My earliest writing goal, back in elementary school, was an enthusiastic, "Me too! Me too! I want to write books too!" All I wanted was to create one of those shiny, colorful, plastic-covered rectangular things in the library of my very own.
As a young adult I became more ambitious. I wanted to be the first Mormon author to win the Newbery Award. And I wanted to do it with my first book. As a young mother, I'd open up the Scholastic Book Club newsletter that my children brought home from school and imagine one of my titles on the page. I'd go into a book shop and find the place on the young reader's shelf where I'd be.
Around the time I finished my first manuscript five years ago, my goals became more focused. Now I had to find an agent, find a publisher. There were a lot of smaller goals on the way to my bigger ones. I had to learn to write a query letter. I wanted partial manuscript requests, then full manuscript requests, then an offer of representation, and then a manuscript sale. I watched some of my writing friends go all the way through this process and thought, "Me too! Me too!"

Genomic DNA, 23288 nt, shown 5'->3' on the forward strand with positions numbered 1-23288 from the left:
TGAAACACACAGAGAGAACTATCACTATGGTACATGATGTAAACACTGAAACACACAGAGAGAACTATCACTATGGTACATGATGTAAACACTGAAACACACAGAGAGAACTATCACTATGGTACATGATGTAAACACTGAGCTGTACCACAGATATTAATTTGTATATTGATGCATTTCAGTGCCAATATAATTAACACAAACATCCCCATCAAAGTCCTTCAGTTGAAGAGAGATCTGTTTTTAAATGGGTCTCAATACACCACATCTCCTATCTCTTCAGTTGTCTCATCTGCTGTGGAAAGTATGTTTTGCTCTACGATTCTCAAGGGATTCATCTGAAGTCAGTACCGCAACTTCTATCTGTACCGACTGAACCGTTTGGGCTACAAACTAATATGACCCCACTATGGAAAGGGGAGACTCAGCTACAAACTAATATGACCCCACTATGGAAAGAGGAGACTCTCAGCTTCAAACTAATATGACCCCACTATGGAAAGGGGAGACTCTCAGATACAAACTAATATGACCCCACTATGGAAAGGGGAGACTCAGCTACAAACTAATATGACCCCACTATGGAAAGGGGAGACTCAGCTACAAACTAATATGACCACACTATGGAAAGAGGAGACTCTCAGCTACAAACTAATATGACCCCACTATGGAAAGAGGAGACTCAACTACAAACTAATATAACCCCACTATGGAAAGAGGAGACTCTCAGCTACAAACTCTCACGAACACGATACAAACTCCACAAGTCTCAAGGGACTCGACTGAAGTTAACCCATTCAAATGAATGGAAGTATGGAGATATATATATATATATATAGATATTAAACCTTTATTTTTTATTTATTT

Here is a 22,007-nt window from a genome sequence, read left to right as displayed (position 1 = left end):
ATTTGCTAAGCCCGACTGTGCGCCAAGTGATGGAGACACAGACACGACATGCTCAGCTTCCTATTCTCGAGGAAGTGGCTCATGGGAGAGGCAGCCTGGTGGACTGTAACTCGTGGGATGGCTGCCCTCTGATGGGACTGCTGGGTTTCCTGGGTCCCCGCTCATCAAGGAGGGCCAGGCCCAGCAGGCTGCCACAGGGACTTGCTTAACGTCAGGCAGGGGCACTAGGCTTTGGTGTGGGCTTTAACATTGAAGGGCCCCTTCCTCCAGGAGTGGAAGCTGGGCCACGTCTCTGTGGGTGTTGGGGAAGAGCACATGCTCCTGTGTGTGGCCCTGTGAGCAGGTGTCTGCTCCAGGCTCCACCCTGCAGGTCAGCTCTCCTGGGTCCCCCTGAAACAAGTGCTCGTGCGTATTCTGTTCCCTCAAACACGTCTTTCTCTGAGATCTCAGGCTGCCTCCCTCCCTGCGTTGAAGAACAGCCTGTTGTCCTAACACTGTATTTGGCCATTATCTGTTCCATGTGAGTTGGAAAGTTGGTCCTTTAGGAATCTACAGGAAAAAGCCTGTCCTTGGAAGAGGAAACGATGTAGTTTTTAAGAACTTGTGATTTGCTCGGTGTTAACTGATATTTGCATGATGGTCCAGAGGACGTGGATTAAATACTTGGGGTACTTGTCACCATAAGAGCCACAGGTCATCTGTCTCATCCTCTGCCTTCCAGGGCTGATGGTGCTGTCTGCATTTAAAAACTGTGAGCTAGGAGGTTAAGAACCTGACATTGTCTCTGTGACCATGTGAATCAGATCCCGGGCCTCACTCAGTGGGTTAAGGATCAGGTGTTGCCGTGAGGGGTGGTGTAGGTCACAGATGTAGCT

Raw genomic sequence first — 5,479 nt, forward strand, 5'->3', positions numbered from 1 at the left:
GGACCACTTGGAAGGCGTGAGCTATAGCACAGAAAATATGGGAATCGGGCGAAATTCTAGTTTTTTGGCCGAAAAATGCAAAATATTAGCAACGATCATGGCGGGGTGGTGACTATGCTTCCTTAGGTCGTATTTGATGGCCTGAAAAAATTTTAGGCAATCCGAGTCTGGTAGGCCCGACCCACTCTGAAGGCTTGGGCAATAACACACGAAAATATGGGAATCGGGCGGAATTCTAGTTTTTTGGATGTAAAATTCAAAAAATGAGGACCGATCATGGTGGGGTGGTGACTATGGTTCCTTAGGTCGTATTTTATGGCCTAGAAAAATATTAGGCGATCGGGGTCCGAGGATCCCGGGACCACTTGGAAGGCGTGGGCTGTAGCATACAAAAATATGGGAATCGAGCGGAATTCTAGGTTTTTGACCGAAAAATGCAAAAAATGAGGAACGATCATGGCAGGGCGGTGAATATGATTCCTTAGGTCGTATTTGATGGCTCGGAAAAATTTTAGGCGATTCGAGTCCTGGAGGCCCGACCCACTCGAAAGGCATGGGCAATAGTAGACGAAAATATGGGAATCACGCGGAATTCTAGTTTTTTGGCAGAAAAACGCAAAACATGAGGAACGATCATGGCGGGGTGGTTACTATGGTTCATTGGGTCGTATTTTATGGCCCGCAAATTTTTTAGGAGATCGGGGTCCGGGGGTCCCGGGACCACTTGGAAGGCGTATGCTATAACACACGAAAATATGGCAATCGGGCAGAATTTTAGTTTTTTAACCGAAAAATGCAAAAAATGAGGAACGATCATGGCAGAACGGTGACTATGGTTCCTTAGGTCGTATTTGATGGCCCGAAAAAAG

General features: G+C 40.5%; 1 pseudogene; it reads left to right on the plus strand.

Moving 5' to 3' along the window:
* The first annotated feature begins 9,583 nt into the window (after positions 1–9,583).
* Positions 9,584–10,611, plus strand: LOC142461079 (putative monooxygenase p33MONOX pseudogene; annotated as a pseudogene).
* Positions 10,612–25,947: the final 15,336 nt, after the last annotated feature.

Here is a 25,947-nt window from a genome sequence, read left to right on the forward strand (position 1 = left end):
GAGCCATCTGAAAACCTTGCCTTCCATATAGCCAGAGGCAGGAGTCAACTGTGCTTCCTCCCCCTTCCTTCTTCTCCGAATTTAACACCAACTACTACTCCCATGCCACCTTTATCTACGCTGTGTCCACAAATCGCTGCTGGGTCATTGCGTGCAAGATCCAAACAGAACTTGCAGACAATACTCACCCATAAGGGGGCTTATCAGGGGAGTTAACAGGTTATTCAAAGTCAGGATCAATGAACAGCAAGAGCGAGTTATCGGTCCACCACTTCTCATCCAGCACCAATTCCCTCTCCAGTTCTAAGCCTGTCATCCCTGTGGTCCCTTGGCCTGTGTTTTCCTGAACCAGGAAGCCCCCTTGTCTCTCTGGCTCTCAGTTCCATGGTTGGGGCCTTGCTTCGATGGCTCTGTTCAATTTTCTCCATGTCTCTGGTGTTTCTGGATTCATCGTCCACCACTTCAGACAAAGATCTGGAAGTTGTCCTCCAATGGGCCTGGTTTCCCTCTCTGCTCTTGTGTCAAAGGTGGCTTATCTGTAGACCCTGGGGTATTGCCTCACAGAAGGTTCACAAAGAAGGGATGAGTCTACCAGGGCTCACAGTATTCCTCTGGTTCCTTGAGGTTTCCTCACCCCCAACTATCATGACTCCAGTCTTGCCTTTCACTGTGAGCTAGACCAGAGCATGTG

And then the whole world changed.
The e-book apocalypse hit the publishing industry last year. Sure, people are still breaking into traditional publishing, but as hard as it was before, it is harder than ever now.
I've begun to rethink my life.
At the center still lies my desire to write the kind of books I loved to read as a child. But as to what the fate of those stories will be, I'm waiting for the details of a new vision to emerge. In the meantime, my writing goals have gone from broad and ambitious to small and concrete:
1. Draft for at least one hour every day
2. Submit something at least once a week
3. Keep reading, keep learning, keep trying
So what are your writing goals?